Here are a few of Evan Cantwell's photos from the Buchanan Lecture two weeks ago at George Mason University. Alex Tabarrok and Tyler Cowen have a nice discussion at Marginal Revolution.
The event was a great success, in large measure thanks to a collaborative effort with the GMU Libraries. Their display of documents relating to Tullock and Buchanan's Calculus was fascinating.
Deirdre made the case for virtue ethics, an "economics that takes human flourishing seriously", she writes, "should start with the virtues -- and finish with them, too". "To put it in terms that begin to edge towards Virginia Political Economy, the seven virtues are what a flourishing individual wants for herself; it is what she chooses ..." Moreover, she argued, notwithstanding the "vivid realization that we need to talk about politics as it actually is" -- "the great merit of the so-called public choice, or Virginia, school", of Buchanan and Tullock -- McCloskey finds in Buchanan something of a kindred spirit:
[Buchanan] notes over and over again in his work that "if we [in Prudence-Only style] are considering games with effectively large numbers of players, there may exist little or no incentive for any single player to participate actively in any serious evaluation of the rules,"... He concludes that "participating in the discussion of constitutional rules must reflect the presence of some ethical precept that transcends rational interest for the individual. Bingo. Suddenly we are back in an ethical world. "We remain," Buchanan wrote in 1992, "ethically as well as economically interdependent."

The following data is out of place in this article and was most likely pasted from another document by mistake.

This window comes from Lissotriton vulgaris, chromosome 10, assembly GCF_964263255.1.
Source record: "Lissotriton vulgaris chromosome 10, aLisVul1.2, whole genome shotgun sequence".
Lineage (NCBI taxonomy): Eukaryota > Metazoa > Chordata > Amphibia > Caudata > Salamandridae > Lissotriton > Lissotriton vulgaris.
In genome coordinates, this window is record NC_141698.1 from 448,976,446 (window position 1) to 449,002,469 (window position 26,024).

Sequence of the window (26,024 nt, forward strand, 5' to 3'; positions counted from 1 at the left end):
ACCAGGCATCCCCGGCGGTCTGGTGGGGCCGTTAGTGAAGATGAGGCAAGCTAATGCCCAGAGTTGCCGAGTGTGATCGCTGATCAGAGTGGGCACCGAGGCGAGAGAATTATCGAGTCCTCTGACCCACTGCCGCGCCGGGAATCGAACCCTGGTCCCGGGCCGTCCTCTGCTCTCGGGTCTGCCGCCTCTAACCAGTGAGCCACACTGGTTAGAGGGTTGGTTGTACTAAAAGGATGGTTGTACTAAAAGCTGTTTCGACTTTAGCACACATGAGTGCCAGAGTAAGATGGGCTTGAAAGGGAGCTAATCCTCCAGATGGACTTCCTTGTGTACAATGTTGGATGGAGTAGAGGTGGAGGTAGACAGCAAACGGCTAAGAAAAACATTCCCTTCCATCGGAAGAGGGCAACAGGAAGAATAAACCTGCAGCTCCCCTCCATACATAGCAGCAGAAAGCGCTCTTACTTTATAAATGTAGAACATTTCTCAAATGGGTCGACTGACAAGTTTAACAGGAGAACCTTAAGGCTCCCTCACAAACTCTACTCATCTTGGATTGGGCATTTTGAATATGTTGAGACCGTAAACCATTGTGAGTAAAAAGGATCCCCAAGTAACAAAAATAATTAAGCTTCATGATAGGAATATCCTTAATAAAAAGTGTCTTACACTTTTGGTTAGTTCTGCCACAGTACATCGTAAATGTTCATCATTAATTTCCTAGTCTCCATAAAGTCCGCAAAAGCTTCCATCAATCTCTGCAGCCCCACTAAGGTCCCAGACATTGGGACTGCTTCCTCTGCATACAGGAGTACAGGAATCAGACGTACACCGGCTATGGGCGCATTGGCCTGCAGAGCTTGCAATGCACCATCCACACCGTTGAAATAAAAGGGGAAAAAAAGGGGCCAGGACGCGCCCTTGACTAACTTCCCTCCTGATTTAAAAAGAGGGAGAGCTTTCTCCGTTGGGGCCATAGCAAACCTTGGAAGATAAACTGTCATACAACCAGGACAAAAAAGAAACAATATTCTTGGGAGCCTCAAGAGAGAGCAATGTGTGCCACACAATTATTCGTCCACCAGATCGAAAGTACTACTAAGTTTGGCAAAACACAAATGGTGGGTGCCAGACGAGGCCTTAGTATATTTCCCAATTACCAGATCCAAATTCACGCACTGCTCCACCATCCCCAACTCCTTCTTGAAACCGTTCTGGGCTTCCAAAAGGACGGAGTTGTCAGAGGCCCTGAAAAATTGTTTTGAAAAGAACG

A few reactions, for what they are worth. First, though Buchanan was quick to point out that we can get a great deal of action out of some sort of reciprocity norm -- so we don't need all of McCloskey's 7 virtues, perhaps (including Faith, Hope and Love), I do think McCloskey's got a point: Buchanan is driven by ethical concerns. Whether that takes him beyond fairness or not is something I've not sorted out.
Second, even the short bit above makes sense out of what sometimes seems (to an outsider like me) to be an disconnected collection of research and teaching interests at GMU: what holds together the unusual collection of research interests in the Center for Study of Public Choice; and why they're joined -- at least sometimes and certainly at the lecture -- by colleagues in experimental economics and neuroeconomics -- as well as by various diverse scholars from the economics department itself.